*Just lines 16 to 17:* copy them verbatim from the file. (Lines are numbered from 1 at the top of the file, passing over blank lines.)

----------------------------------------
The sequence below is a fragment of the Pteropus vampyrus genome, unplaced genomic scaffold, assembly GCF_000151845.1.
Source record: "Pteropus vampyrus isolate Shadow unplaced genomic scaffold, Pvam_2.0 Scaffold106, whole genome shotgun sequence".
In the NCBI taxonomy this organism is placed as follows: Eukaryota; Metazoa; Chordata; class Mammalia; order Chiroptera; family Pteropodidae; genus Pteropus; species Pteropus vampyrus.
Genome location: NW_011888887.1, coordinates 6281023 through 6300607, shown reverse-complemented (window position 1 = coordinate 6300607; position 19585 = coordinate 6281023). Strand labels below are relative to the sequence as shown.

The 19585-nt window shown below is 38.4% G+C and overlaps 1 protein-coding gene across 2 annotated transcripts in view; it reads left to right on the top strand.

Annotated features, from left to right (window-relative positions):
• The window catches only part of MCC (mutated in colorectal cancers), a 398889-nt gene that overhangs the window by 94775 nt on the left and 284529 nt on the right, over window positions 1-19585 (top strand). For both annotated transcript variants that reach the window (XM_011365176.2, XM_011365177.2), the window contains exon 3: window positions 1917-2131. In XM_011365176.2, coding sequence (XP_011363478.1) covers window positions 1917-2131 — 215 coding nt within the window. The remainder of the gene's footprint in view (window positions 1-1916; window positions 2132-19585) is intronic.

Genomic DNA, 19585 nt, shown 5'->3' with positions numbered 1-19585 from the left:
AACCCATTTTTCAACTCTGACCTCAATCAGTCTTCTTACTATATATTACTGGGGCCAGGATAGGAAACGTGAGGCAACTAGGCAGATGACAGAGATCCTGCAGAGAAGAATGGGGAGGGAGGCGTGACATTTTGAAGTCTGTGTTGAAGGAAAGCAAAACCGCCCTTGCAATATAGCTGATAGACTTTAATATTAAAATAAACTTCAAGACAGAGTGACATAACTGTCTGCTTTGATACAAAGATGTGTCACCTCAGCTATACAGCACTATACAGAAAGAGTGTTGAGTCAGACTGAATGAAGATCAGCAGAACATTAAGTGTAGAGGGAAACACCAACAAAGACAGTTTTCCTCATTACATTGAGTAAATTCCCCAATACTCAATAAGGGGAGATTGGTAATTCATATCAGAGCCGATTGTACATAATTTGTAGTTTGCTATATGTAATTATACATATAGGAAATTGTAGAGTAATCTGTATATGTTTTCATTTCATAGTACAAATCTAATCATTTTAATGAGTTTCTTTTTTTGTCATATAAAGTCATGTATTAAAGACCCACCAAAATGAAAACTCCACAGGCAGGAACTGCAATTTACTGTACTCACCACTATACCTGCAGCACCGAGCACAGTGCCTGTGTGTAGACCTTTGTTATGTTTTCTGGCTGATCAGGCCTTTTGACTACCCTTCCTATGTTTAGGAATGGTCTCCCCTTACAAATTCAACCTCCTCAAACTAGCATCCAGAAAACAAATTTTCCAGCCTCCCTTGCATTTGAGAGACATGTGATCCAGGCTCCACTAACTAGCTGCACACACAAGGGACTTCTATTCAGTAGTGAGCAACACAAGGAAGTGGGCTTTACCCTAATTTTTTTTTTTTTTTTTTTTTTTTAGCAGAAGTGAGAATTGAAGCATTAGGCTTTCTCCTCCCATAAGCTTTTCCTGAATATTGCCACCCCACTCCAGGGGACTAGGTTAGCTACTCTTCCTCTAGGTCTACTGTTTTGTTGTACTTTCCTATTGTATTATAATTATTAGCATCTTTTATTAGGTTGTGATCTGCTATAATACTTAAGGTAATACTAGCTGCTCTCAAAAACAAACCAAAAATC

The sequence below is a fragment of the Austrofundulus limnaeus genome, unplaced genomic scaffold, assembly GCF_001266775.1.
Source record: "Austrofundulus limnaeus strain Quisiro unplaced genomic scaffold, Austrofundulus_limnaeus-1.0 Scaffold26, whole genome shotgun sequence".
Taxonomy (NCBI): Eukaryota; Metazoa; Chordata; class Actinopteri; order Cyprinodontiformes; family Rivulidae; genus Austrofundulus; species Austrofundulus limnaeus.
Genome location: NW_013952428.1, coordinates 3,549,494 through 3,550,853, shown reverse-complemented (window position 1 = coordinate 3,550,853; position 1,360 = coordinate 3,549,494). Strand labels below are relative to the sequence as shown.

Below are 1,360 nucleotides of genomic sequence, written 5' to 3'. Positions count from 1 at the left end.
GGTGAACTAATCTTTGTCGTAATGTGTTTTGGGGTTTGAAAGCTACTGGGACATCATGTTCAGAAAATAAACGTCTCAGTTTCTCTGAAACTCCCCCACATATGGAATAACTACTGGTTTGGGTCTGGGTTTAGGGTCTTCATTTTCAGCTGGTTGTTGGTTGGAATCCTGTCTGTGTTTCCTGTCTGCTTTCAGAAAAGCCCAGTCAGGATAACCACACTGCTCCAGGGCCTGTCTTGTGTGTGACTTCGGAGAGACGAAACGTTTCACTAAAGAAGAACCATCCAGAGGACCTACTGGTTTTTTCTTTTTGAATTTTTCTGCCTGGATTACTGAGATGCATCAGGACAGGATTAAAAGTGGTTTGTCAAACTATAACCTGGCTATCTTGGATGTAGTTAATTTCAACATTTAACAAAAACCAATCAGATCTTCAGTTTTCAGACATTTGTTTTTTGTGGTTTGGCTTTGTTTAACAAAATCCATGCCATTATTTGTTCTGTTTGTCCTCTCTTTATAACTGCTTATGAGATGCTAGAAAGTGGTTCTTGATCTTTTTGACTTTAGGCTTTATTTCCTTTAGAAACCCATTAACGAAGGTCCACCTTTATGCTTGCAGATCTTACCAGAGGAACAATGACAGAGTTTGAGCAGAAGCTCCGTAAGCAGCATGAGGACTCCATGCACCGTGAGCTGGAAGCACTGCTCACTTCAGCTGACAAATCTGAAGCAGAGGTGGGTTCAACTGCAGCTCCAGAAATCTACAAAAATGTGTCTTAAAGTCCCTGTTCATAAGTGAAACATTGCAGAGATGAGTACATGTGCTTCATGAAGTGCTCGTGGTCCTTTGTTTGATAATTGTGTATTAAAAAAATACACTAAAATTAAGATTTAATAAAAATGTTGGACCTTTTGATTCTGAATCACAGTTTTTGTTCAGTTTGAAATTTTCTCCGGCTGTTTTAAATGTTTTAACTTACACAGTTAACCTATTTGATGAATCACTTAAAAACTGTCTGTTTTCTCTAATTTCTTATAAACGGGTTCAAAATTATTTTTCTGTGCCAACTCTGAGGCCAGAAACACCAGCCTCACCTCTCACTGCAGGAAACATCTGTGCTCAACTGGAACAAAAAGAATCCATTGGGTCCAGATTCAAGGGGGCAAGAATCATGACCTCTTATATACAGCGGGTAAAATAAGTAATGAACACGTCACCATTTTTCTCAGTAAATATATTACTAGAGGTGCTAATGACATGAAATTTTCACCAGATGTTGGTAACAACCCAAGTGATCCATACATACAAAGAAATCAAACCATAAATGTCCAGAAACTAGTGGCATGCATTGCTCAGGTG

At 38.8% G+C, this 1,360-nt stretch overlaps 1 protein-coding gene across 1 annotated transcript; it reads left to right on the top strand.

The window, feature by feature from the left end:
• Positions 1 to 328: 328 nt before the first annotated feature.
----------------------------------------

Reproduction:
At 38.8% G+C, this 1,360-nt stretch overlaps 1 protein-coding gene across 1 annotated transcript; it reads left to right on the top strand.

The window, feature by feature from the left end: